Army releases modernization strategy
The Army on Wednesday released its 2010 modernization strategy, outlining how it will accomplish its goal of fielding a sustainable mix of units with the necessary troops, training and equipment to contend with a range of conflicts.
While previous editions essentially cataloged various Army modernization efforts under way, the 2010 strategy sets overarching priorities and highlights select programs. It's the first strategy to explicitly address changes the service needs to make in the way it equips troops and units as it adapts to a new force generation model, the rotational plan that aims to balance readiness among units based on where they are in the deployment cycle.
The strategy also incorporates recent Defense Department guidance on the Future Combat Systems program that forced the Army to overhaul its plans for a new ground combat vehicle.
"After eight years of combat, our Army is stretched -- the supply of force exceeds the sustainable demand, putting the Army out of balance," wrote Lt. Gen. Robert Lennox, deputy chief of staff, G-8, in a memo accompanying the strategy.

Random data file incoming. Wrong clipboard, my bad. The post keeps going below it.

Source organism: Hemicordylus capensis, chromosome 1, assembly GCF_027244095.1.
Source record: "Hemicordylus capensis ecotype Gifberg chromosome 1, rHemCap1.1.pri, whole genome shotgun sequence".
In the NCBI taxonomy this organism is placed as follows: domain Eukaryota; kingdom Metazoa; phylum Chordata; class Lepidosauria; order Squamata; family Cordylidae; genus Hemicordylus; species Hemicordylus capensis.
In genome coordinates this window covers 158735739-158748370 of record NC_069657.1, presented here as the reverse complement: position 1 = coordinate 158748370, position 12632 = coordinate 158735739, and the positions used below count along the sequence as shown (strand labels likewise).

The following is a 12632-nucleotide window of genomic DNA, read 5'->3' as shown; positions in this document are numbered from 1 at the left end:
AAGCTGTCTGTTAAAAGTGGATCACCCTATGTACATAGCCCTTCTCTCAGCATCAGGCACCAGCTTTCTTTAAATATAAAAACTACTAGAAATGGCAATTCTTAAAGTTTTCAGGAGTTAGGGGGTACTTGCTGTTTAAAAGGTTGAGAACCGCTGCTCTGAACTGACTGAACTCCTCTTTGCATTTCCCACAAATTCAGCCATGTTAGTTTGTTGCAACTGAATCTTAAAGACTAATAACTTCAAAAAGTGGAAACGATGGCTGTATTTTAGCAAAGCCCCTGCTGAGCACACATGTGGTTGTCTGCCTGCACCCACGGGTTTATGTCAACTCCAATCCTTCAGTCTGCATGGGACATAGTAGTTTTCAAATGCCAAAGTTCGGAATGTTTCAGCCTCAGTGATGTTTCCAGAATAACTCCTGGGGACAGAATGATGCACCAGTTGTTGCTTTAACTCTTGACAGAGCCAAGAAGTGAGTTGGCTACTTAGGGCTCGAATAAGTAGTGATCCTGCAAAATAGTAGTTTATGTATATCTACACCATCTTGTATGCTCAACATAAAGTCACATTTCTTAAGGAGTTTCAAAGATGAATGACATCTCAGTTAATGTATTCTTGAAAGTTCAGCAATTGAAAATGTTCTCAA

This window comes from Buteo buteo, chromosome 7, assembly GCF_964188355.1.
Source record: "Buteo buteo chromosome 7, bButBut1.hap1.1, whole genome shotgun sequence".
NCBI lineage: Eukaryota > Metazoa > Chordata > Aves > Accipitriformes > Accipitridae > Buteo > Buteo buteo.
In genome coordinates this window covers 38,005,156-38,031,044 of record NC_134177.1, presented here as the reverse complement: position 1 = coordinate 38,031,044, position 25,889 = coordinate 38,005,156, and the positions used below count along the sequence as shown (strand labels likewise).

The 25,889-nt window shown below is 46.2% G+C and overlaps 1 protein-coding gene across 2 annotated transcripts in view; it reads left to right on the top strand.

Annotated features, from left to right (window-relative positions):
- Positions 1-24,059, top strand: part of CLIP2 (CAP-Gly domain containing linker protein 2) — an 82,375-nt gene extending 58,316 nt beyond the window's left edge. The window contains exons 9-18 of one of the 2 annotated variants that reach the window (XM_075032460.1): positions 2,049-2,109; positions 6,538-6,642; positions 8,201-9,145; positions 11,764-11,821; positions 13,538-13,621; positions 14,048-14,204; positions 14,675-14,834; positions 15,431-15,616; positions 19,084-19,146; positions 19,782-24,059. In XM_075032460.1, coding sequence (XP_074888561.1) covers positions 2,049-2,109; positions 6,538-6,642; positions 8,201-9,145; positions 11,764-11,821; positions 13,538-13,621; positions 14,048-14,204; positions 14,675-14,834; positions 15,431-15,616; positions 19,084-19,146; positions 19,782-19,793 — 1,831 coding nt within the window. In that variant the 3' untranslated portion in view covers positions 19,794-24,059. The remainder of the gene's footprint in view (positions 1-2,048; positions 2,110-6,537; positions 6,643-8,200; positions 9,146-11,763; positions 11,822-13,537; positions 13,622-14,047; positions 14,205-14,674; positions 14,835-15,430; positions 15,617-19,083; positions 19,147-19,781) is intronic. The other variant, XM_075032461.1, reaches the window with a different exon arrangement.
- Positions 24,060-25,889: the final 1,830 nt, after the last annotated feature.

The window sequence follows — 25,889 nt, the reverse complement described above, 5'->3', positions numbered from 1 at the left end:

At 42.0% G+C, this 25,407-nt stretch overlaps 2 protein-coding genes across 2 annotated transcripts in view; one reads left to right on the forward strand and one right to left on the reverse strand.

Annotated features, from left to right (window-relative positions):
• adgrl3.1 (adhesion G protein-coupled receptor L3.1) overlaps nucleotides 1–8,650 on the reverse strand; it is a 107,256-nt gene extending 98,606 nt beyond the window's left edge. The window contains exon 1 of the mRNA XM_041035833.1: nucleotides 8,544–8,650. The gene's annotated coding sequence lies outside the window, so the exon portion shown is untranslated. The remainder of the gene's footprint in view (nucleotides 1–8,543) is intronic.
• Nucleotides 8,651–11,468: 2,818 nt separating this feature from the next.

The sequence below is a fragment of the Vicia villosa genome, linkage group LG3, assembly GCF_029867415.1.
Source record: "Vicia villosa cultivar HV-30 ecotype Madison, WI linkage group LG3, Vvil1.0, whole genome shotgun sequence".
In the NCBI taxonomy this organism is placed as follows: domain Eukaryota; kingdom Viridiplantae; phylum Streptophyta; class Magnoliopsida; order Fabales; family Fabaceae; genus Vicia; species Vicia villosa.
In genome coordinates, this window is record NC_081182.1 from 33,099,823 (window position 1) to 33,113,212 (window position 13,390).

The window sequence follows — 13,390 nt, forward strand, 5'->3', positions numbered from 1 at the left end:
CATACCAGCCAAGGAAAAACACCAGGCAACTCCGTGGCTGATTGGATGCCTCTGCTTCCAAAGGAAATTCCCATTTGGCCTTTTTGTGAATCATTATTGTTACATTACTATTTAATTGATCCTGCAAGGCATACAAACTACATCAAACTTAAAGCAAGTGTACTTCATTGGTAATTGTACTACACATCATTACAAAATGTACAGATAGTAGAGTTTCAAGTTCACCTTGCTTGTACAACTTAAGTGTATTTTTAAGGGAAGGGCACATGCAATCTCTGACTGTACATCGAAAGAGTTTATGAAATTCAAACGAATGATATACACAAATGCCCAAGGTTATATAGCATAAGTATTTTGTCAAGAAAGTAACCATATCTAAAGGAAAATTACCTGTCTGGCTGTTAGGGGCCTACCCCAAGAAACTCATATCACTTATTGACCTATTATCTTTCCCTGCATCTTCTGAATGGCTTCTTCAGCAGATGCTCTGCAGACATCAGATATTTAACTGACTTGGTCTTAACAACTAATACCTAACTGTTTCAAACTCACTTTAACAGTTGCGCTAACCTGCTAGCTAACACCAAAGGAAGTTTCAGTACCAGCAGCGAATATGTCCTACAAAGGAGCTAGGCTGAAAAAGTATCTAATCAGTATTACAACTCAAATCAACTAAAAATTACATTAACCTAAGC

"We must continue to transform into a force that is versatile, expeditionary, agile, lethal, sustainable and interoperable to give our soldiers a decisive advantage in any fight," he wrote.
The Army wants to field a versatile and affordable mix of equipment that will allow soldiers to prevail in both current and future conflicts. The strategy addresses the development and fielding of new capabilities, upgrades to existing capabilities, and the refurbishment and disposal of existing equipment.
The strategy supports two key objectives in the 2010 Quadrennial Defense Review: rebalance the armed forces to prevail in today's wars while building capabilities needed for future threats; and reform institutions and processes to better support urgent combat needs and buy weapons that are both affordable and needed.
The Army's plans depend on a steady stream of predictable funding, Lennox said: "We must make the best possible use of our limited fiscal resources and ensure that no significant modernization decision is made without a thorough review of its costs, projected benefits, and the trade-offs that might be required to pay for it."